What would you like to see happen?

I’d like the EPA to establish a rural monitoring program, where they look at not only the size of the PM but also the composition and speciation, where they look for metals, chemical composition, biologically active components and endotoxin. I’d like to see public health agencies establish a health effects monitoring program in rural communities that critically evaluates respiratory, GI, mental health and other health endpoints, in rural communities as well.

 Can you tell me more about the smell you noticed in Yakima Valley?

The smell is an overwhelming presence. It’s indescribable. It’s almost metallic. I was driving on the highway and hit a certain point where it really hits you like a wall … one of the people in the car was sleeping, and the smell woke her up.

What practices contribute to the smell and the presence of pollutants?

The concentration of the animals into barns and stall and definitely, the distribution of cow waste—liquid spraying of manure, the distribution of solids, where a truck with a rotating blade throws the solids on farm land. Some facilities use spray cannons to spray lagoon liquids; they drive it all over the Valley in tanker trucks. Dust is a more serious issue, because of the dusty environment of Yakima Valley. It’s desert-like, a steppe-like environment, like scrubland. It’s highly irrigated to support agriculture and the Valley is also subject to wind inversions that pick up the dust and re-suspends it in the air.

 How did you collect the samples?

We vacuumed dust—beds, shelves, soft pieces of furniture. We used filters and gas monitors. We analyzed the filters for cow allergen and didn’t have filters for measuring airborne endotoxin. Cow allergen was our surrogate for evaluating exposure to dairy related pollutants.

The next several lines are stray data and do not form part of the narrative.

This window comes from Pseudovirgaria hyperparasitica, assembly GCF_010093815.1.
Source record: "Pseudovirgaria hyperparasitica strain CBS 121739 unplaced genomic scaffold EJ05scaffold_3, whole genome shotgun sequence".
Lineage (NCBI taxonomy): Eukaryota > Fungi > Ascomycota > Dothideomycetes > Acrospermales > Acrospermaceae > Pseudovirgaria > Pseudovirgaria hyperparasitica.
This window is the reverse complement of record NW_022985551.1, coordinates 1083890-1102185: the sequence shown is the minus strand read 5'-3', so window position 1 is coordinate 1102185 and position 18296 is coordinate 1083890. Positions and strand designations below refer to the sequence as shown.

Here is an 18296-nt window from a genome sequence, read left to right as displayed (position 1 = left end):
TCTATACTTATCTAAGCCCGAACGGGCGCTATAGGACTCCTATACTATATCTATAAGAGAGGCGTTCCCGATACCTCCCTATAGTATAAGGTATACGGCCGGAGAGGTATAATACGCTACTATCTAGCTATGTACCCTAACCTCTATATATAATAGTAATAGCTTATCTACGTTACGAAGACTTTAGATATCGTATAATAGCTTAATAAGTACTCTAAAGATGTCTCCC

Has this paper struck any emotional chords?

There has been some negative response from industry and agricultural engineers questioning our methods. I think this is a very emotional issue for people who are directly subjected to these exposures. In addition, people are protective of their jobs, and there are so many different agricultural crops in the Valley; there are a lot of people employed there in agriculture, migrant workers and also migrant workers that have settled there, many people don’t want to get on the bad side of the dairies.

There are efforts in the Valley now to attempt to address the concerns of the public about the contribution of these facilities to groundwater, surface water and air pollution.  Unfortunately, efficient monitoring programs are expensive and labor intensive and regulatory agencies have had difficulty finding the manpower and funding to conduct continuous monitoring of these industries. Industrial animal production business groups want to prevent the adoption of regulations, but in the absence of regulations industry itself must do a much better job at policing their operators and guaranteeing remedy for communities that are negatively affected by poorly managed facilities and operators that do not follow best management practices.

*The paper, “Airborne cow allergen, ammonia and particulate matter at homes vary with distance to industrial scale dairy operations: an exposure assessment,” was published in Environmental Health, 2011. Authors are D’Ann Williams, Patrick Breysse, Meredith McCormack, Gregory Diette, Shawn McKenzie, and Alison Geyh.